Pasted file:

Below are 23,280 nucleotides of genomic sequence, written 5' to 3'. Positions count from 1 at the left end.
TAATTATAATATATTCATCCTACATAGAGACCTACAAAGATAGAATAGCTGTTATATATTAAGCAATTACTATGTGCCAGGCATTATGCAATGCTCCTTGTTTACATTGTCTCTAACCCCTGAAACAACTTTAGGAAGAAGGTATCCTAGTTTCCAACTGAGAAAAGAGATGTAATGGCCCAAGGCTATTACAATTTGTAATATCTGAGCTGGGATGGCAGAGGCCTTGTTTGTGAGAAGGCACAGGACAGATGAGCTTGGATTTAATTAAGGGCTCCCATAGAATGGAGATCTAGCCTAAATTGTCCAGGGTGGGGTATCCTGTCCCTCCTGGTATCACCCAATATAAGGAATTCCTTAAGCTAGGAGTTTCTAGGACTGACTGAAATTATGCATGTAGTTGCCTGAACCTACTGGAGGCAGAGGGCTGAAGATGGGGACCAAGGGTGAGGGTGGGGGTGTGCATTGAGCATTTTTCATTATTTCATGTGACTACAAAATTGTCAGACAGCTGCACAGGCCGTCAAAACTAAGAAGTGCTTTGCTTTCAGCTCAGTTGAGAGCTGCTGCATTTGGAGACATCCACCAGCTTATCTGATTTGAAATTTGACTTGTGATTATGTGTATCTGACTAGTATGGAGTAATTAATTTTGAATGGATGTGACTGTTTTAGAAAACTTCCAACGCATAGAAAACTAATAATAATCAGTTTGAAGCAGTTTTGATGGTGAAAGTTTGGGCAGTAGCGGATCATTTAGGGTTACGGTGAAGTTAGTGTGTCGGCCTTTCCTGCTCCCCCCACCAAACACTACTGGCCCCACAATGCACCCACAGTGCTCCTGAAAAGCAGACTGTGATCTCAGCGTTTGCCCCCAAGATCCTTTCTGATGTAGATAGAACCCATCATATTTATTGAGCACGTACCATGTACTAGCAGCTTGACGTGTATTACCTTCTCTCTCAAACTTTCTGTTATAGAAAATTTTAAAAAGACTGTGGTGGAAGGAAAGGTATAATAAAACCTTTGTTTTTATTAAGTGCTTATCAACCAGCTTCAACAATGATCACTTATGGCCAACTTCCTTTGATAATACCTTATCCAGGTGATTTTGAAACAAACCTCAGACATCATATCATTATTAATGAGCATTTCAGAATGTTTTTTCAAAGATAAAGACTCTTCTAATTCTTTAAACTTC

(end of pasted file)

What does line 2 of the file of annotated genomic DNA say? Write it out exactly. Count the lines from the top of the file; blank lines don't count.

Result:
TAATTATAATATATTCATCCTACATAGAGACCTACAAAGATAGAATAGCTGTTATATATTAAGCAATTACTATGTGCCAGGCATTATGCAATGCTCCTTGTTTACATTGTCTCTAACCCCTGAAACAACTTTAGGAAGAAGGTATCCTAGTTTCCAACTGAGAAAAGAGATGTAATGGCCCAAGGCTATTACAATTTGTAATATCTGAGCTGGGATGGCAGAGGCCTTGTTTGTGAGAAGGCACAGGACAGATGAGCTTGGATTTAATTAAGGGCTCCCATAGAATGGAGATCTAGCCTAAATTGTCCAGGGTGGGGTATCCTGTCCCTCCTGGTATCACCCAATATAAGGAATTCCTTAAGCTAGGAGTTTCTAGGACTGACTGAAATTATGCATGTAGTTGCCTGAACCTACTGGAGGCAGAGGGCTGAAGATGGGGACCAAGGGTGAGGGTGGGGGTGTGCATTGAGCATTTTTCATTATTTCATGTGACTACAAAATTGTCAGACAGCTGCACAGGCCGTCAAAACTAAGAAGTGCTTTGCTTTCAGCTCAGTTGAGAGCTGCTGCATTTGGAGACATCCACCAGCTTATCTGATTTGAAATTTGACTTGTGATTATGTGTATCTGACTAGTATGGAGTAATTAATTTTGAATGGATGTGACTGTTTTAGAAAACTTCCAACGCATAGAAAACTAATAATAATCAGTTTGAAGCAGTTTTGATGGTGAAAGTTTGGGCAGTAGCGGATCATTTAGGGTTACGGTGAAGTTAGTGTGTCGGCCTTTCCTGCTCCCCCCACCAAACACTACTGGCCCCACAATGCACCCACAGTGCTCCTGAAAAGCAGACTGTGATCTCAGCGTTTGCCCCCAAGATCCTTTCTGATGTAGATAGAACCCATCATATTTATTGAGCACGTACCATGTACTAGCAGCTTGACGTGTATTACCTTCTCTCTCAAACTTTCTGTTATAGAAAATTTTAAAAAGACTGTGGTGGAAGGAAAGGTATAATAAAACCTTTGTTTTTATTAAGTGCTTATCAACCAGCTTCAACAATGATCACTTATGGCCAACTTCCTTTGATAATACCTTATCCAGGTGATTTTGAAACAAACCTCAGACATCATATCATTATTAATGAGCATTTCAGAATGTTTTTTCAAAGATAAAGACTCTTCTAATTCTTTAAACTTC